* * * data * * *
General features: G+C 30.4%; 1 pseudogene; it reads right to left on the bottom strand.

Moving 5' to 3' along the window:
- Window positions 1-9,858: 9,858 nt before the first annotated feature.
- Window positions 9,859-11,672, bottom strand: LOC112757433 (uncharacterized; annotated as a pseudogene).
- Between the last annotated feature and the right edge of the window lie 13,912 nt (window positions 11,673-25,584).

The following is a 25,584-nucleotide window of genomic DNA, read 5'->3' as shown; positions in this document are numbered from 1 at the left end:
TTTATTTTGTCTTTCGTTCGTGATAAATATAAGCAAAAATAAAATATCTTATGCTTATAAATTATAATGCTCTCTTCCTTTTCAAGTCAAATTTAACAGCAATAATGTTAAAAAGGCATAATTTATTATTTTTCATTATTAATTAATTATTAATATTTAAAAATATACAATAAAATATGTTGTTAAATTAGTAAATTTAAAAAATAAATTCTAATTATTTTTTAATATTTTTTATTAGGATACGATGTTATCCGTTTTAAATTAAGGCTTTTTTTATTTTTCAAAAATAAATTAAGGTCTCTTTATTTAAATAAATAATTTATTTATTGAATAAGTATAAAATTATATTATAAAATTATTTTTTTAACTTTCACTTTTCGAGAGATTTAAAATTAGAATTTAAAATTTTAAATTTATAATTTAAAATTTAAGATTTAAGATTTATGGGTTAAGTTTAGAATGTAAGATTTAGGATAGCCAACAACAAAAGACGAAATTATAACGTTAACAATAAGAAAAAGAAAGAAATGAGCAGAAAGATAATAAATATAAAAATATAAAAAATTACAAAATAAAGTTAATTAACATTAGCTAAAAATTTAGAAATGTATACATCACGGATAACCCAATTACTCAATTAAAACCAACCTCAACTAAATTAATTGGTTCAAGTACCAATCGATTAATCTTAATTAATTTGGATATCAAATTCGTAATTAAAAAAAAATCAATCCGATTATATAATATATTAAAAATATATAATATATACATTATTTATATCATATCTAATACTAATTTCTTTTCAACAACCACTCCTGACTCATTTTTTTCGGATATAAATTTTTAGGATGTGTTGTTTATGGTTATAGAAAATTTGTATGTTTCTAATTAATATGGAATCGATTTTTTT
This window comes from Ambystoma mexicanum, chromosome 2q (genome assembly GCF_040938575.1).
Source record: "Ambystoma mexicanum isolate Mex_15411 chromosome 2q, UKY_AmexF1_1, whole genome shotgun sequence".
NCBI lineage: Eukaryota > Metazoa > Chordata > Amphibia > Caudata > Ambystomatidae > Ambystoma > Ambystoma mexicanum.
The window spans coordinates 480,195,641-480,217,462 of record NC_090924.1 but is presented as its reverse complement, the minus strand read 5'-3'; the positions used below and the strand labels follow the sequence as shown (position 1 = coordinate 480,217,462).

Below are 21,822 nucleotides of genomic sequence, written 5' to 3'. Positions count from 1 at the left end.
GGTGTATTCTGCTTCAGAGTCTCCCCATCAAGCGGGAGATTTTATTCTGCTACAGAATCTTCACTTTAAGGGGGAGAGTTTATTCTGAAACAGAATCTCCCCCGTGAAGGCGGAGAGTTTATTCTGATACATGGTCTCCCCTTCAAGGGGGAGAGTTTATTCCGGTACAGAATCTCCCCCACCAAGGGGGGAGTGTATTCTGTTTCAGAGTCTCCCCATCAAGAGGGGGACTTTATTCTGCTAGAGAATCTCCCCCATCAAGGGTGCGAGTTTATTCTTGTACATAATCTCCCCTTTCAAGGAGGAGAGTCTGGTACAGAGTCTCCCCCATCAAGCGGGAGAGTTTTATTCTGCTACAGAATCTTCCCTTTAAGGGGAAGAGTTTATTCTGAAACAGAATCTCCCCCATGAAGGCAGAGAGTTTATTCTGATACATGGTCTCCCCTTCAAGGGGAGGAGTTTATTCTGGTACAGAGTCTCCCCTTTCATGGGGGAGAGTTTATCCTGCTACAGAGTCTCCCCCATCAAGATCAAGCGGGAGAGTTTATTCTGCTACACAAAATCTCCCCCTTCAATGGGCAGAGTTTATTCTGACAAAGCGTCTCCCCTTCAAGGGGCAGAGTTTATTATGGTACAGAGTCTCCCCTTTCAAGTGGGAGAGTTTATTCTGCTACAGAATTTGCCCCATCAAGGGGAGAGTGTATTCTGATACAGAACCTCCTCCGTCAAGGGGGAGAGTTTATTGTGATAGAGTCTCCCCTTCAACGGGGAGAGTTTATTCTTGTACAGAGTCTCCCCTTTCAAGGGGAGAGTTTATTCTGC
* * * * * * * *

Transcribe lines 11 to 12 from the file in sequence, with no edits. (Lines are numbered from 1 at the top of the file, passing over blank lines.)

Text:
The window spans coordinates 480,195,641-480,217,462 of record NC_090924.1 but is presented as its reverse complement, the minus strand read 5'-3'; the positions used below and the strand labels follow the sequence as shown (position 1 = coordinate 480,217,462).

Below are 21,822 nucleotides of genomic sequence, written 5' to 3'. Positions count from 1 at the left end.